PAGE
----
Wednesday, November 25, 2009


The glue binding is dried and cracked, popping pages from the security of the covers to an out-of-line inch.  The pages are prematurely yellowed.

The content, strikingly vibrant.

In 1978 George Griffin, along with Victor Faccinto, Al Jarnow, Kathy Rose and Anita Thacher published "Frames", a paperback featuring work from roughly 80 experimental film and animation artists.

At the risk of violating the first page's "No portion of this book may be reproduced in any form with the written permission of the individual artist" -I'm going to get all "fair use" on y'all and post a three of my favorites.

Here's the letter sent to the contributors outlining the plan.  Note: halftones must be veloxed (QuarkXpress doesn't seem so bad now, does it?).

The letter explains, eloquently, the term "animation"

"Animation" refers to both a frame by frame technique and a frame by frame awareness, including optical re-photography.  In contrast to cinematography, which records real events, animation constructs a synthetic universe of time and space, resulting in the most radical form of illusion in cinema.  By "personal" we mean work which transcends the technology so necessary to filmmaking, reflecting the artist's sensibility in every stage of the production process.  Though "experimental" can inclue film made through new techniques it refers primarily to work which invents its own form,  makes its own rules, thereby stretching the definition of the medium.  This can apply to any of the various tendencies of independent animation: abstract, cartoon, conceptual, figurative, narrative.
This drawing by Suzan Pitt my immediate love upon flipping through the book.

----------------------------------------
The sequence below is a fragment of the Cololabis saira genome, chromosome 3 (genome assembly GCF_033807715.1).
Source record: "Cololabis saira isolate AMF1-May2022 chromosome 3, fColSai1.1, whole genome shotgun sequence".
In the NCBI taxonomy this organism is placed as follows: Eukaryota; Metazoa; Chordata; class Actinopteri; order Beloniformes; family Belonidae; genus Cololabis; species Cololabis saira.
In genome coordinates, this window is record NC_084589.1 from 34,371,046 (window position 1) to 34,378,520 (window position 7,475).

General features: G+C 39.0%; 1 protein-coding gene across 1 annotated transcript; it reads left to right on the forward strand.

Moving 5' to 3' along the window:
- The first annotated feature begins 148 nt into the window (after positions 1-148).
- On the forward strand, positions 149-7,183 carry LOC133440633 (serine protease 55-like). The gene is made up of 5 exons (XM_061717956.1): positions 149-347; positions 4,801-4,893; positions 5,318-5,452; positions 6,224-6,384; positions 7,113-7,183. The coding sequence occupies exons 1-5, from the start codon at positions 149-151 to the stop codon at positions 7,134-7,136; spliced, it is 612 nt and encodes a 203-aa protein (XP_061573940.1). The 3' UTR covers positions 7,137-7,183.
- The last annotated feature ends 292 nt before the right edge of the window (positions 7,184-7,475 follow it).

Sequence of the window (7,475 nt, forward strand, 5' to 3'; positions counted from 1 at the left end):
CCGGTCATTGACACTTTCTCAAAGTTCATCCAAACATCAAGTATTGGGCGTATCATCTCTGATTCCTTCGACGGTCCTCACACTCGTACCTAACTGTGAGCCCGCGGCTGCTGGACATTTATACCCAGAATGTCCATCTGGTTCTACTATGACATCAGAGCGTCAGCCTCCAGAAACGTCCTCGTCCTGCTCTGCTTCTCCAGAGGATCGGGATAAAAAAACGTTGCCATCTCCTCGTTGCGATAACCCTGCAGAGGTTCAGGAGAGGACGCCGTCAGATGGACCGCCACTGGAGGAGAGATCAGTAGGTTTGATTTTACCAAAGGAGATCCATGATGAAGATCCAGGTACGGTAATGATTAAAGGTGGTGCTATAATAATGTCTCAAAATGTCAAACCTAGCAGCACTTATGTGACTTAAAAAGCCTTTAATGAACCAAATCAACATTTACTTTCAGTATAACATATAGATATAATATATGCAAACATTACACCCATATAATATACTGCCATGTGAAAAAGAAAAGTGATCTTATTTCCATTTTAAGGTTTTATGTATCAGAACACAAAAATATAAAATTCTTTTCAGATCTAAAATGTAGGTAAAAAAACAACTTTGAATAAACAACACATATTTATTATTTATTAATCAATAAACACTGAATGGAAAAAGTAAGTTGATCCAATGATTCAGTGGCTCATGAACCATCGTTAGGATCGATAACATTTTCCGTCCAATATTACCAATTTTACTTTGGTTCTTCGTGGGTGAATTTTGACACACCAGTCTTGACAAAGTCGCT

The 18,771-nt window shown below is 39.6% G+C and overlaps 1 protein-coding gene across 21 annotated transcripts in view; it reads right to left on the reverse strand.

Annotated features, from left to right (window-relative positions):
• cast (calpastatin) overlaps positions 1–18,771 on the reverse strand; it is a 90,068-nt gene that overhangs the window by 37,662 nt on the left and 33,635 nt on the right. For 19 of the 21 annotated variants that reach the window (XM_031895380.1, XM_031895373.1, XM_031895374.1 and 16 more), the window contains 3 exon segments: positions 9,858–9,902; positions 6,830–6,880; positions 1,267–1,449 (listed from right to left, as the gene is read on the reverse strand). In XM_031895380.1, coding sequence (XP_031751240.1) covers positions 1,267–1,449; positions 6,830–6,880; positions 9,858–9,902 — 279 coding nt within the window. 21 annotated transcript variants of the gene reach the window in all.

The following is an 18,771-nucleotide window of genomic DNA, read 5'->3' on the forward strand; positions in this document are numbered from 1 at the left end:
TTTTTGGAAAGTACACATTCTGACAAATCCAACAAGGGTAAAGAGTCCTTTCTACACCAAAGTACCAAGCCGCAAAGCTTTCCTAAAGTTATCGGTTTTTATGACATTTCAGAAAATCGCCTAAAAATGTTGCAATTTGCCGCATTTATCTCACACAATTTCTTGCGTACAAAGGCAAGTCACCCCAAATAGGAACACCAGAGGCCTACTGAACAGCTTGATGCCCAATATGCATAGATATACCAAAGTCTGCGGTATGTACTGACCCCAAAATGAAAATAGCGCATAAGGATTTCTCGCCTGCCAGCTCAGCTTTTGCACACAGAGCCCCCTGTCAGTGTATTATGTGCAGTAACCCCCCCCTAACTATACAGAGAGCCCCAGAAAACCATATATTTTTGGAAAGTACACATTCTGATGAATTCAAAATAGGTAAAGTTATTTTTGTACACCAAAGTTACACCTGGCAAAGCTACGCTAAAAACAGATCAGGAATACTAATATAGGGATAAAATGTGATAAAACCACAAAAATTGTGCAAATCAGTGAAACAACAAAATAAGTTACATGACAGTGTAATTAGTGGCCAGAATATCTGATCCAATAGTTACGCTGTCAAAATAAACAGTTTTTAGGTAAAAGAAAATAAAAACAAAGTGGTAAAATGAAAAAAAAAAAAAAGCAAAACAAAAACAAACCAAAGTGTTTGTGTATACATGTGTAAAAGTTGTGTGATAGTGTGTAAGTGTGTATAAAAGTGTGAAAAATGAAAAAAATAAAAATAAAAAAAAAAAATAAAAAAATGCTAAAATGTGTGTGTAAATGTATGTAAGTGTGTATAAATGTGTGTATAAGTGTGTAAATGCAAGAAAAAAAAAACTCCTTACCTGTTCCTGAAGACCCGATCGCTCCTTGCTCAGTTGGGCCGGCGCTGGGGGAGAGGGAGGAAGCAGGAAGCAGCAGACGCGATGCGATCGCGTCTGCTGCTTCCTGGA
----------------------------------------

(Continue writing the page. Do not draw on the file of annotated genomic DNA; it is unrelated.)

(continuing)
The many of the artists featured in the book are still working today: Suzan, Candy Kugel, Karen Aqua, Tony Eastman, Jane Aaron, David Ehrlich, Sally Cruikshank, Ken Brown, Lisa Crafts and many more.  Some are icons: Larry Cuba, Jules Engel, Robert Breer.

Others, their names have fallen from animation circulation and the simplest investigation makes you ask "why?"  The work created by these artists in the late 1970s eclipses the independent animation produced today -and many are still creating interesting work across media.

Mary Szilagyi is a name I had heard, but knew nothing about.  I knew she worked as an assistant "The Soldier's Tale" (and my memory may be failing, but I think R. O. Blechman told me she worked with Fred Mogubgub to make his segments camera-ready and fit into the rest of the film).

Her piece reminds me of Winsor McCay crossed with Lauren Weinstein.

Speaking of McCay, John Canemaker's contribution is a knockout.  What a rare talent, an astute critic, a diligent historian, and a sublimely sensitive artist.

 The collection showcases a wide range of artists, all using different techniques with different ends (although the recurrent influence of Steinberg is an obvious flavor for many of the contributors).  Beyond that, the optimism -which springs from an intellectual understanding of what it means to animate - pervading the volume expects animation to a beautiful and profound art.


Michael Sporn said...

While at NYU, Mary Szilagyi worked for me as an inbetweener on DR. DeSOTO back in 1983. She left animation to do children's books and continue as a painter.

Candy Kugel said...

Mary also worked at Perpetual Motion as an inbetweener on some of the Berenstain Bears specials. She might have started with Al Jarnow doing Sesame Street spots. She had a grat talent for watercolors, and found animation limiting. But a very sweet person and we remained friends until she moved out of the city in the early 80s.

roconnor said...

This time in NY is particularly interesting. One regularly hears complaints about the "duldrums", but looking it back it was filled with incredible artists who made their marks in film and many other arts.